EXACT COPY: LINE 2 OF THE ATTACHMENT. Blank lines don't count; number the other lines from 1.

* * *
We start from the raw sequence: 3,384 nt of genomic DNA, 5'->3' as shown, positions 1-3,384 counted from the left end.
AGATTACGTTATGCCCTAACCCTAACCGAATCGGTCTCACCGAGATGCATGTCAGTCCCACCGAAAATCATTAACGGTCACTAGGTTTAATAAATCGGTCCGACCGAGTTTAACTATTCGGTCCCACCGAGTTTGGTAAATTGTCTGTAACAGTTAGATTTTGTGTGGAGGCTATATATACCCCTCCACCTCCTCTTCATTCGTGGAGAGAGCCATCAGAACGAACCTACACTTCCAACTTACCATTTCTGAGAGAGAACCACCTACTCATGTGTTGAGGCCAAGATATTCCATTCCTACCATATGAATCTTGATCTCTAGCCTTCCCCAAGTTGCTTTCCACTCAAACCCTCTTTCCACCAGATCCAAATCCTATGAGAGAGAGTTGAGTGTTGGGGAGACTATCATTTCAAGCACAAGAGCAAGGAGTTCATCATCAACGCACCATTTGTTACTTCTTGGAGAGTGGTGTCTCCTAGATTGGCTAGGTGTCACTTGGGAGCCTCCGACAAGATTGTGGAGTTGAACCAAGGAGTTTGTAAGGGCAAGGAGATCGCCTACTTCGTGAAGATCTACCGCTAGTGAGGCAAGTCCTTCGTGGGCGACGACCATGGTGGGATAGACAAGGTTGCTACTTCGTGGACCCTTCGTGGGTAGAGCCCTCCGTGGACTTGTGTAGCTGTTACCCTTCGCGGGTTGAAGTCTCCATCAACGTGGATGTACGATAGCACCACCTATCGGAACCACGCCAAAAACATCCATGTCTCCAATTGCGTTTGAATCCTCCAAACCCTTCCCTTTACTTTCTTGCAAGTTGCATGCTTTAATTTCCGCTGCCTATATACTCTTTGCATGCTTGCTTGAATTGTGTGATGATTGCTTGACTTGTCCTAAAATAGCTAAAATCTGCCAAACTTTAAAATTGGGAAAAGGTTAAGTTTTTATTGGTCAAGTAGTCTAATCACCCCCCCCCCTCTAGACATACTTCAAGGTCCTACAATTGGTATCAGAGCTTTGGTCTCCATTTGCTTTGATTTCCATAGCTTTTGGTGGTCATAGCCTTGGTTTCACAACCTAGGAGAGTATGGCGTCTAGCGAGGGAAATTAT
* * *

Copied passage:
AGATTACGTTATGCCCTAACCCTAACCGAATCGGTCTCACCGAGATGCATGTCAGTCCCACCGAAAATCATTAACGGTCACTAGGTTTAATAAATCGGTCCGACCGAGTTTAACTATTCGGTCCCACCGAGTTTGGTAAATTGTCTGTAACAGTTAGATTTTGTGTGGAGGCTATATATACCCCTCCACCTCCTCTTCATTCGTGGAGAGAGCCATCAGAACGAACCTACACTTCCAACTTACCATTTCTGAGAGAGAACCACCTACTCATGTGTTGAGGCCAAGATATTCCATTCCTACCATATGAATCTTGATCTCTAGCCTTCCCCAAGTTGCTTTCCACTCAAACCCTCTTTCCACCAGATCCAAATCCTATGAGAGAGAGTTGAGTGTTGGGGAGACTATCATTTCAAGCACAAGAGCAAGGAGTTCATCATCAACGCACCATTTGTTACTTCTTGGAGAGTGGTGTCTCCTAGATTGGCTAGGTGTCACTTGGGAGCCTCCGACAAGATTGTGGAGTTGAACCAAGGAGTTTGTAAGGGCAAGGAGATCGCCTACTTCGTGAAGATCTACCGCTAGTGAGGCAAGTCCTTCGTGGGCGACGACCATGGTGGGATAGACAAGGTTGCTACTTCGTGGACCCTTCGTGGGTAGAGCCCTCCGTGGACTTGTGTAGCTGTTACCCTTCGCGGGTTGAAGTCTCCATCAACGTGGATGTACGATAGCACCACCTATCGGAACCACGCCAAAAACATCCATGTCTCCAATTGCGTTTGAATCCTCCAAACCCTTCCCTTTACTTTCTTGCAAGTTGCATGCTTTAATTTCCGCTGCCTATATACTCTTTGCATGCTTGCTTGAATTGTGTGATGATTGCTTGACTTGTCCTAAAATAGCTAAAATCTGCCAAACTTTAAAATTGGGAAAAGGTTAAGTTTTTATTGGTCAAGTAGTCTAATCACCCCCCCCCCTCTAGACATACTTCAAGGTCCTACAATTGGTATCAGAGCTTTGGTCTCCATTTGCTTTGATTTCCATAGCTTTTGGTGGTCATAGCCTTGGTTTCACAACCTAGGAGAGTATGGCGTCTAGCGAGGGAAATTAT